Simple Melanoma Risk Test: Count the Moles on an Arm
Written by Editor   
Saturday, December 12, 2015 12:00 AM

An individual's risk for melanoma can be quickly and simply assessed in primary care by counting the number of nevi on one arm, suggests a group of Italian and United Kingdom researchers.

Using data derived from a study of more than 3500 female twins, they found that total body nevus count (TBNC) is significantly predicted by the number of nevi on the arm.

"It's important because the number of moles on the body is strictly related to the risk of melanoma, and if you have more than 100 moles on your body, the risk increases by some five to six times in the white population,” the lead researcher said.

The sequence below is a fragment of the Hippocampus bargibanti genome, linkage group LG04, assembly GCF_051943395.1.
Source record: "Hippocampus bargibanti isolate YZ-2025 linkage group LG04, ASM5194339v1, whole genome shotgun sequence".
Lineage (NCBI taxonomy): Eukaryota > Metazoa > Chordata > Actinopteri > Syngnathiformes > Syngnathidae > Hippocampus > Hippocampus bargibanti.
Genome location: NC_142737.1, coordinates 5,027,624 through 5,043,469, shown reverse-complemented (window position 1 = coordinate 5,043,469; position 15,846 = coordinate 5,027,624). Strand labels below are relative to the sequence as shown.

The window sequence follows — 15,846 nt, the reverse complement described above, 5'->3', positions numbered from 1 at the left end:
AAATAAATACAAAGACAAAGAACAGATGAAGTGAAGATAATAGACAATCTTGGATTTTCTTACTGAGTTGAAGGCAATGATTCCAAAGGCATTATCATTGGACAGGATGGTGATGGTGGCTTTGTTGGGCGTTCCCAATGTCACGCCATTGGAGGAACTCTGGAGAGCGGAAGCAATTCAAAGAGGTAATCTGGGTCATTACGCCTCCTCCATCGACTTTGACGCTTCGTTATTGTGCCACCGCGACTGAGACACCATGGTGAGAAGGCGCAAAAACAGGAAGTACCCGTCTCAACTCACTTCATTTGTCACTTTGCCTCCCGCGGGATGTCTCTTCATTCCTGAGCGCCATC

The researchers demonstrated that a nevus arm count of more than 11 is associated with a significant risk of having more than 100 nevi.

The arm was also the most predictive site for total body nevus counts when the study was replicated in a control population that included both sexes, say Dr Ribero and colleagues.

The team therefore recommends that "this fast clinical evaluation should be used for a quick estimation of melanoma risk in general practices."

The tool is limited but useful.